April 23, 2010 |
The big news from Wednesday night's ensembles playing under the banner of the Curtis Chamber Orchestra is the fact of it - the idea that the concert happened at all. You just don't see programs like this anymore. Not, at least, in our era of the box office wagging the repertoire. Led by Giancarlo Guerrero, the concert brought listeners an obscure suite from Stravinsky, Kurt Weill in his most hard-nosed-dissonant mode, a sterling statement of serialism from Webern, and the dark shadows of Schoenberg.
April 15, 2010 |
Charles J. Overington entered Chandler Hall Hospice in Newtown Township, Bucks County, on April 7 and soon had a request. When a George School student who plays violin at Chandler went into his room the next day, Mr. Overington asked her to play "Ashokan Farewell," a 1982 tune best known from the PBS series The Civil War. "It's unbelievable that she knows this song," the only one for which Mr. Overington asked, said a daughter, Marian Schurz....
April 13, 2010 |
During the head-spinning moments following the announcement of her Pulitzer Prize for music on Monday, Philadelphia composer Jennifer Higdon thought mostly about thanking people in her more distant past. "It's not so much about me, but my high school band director, Larry Hicks," said Higdon, 47, who grew up in Seymour, Tenn. "I should also call my flute teacher, Mrs. Bentley. " The Pulitzer for her Violin Concerto - which was premiered by the Indianapolis Symphony Orchestra last year and is scheduled for a Philadelphia performance in February - came just 10 weeks after her Percussion Concerto won the Grammy Award for best classical contemporary composition.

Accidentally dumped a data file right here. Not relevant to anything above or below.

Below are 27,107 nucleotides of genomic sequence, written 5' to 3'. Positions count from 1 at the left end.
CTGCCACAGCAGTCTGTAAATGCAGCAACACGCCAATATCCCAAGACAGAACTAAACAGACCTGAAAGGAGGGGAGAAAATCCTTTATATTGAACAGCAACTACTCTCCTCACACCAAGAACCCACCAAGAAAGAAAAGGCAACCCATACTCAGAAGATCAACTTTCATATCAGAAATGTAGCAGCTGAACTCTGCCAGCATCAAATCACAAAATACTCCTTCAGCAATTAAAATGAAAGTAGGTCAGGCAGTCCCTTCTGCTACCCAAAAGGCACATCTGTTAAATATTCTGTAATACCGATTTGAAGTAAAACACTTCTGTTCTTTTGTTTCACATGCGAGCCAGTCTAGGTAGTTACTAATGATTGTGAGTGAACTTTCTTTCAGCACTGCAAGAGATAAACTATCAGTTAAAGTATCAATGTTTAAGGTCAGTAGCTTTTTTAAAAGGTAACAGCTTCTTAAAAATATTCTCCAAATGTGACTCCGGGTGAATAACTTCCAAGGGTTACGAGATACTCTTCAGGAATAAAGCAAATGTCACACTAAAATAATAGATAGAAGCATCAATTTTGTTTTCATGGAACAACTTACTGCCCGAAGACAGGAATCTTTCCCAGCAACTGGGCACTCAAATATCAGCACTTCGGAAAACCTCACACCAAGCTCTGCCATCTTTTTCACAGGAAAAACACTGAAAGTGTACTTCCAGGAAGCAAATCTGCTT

December 12, 2009 |
The powerful romanticism that comes with late-period works was unavoidable at the world premiere of George Walker's Violin Concerto Thursday by the Philadelphia Orchestra. Though written two years ago, the concerto was unveiled as the Pulitzer Prize-winning composer, long associated with Philadelphia in many capacities, looks forward to his 88th birthday. You couldn't help but expect something cumulative and wise, especially from this inspirational figure in the African American community.
June 10, 2009 |
New concertos pop up so frequently that composers worry that they're turning into concerto machines. The venerable Elliott Carter is up to 11, the reliable Ellen Taaffe Zwilich has written eight, and Jennifer Higdon has followed up her breakthrough Concerto for Orchestra with seven more works in that medium, most recently a Violin Concerto that has had so many performances that abundance of supply clearly hasn't lessened demand. The piece's East Coast premiere Saturday with the Baltimore Symphony Orchestra under Marin Alsop followed its February premiere by the Indianapolis Symphony Orchestra, as well as performances in Toronto; Lucerne, Switzerland; and Liverpool, England, where Hilary Hahn (for whom the piece was written)
May 26, 2009 |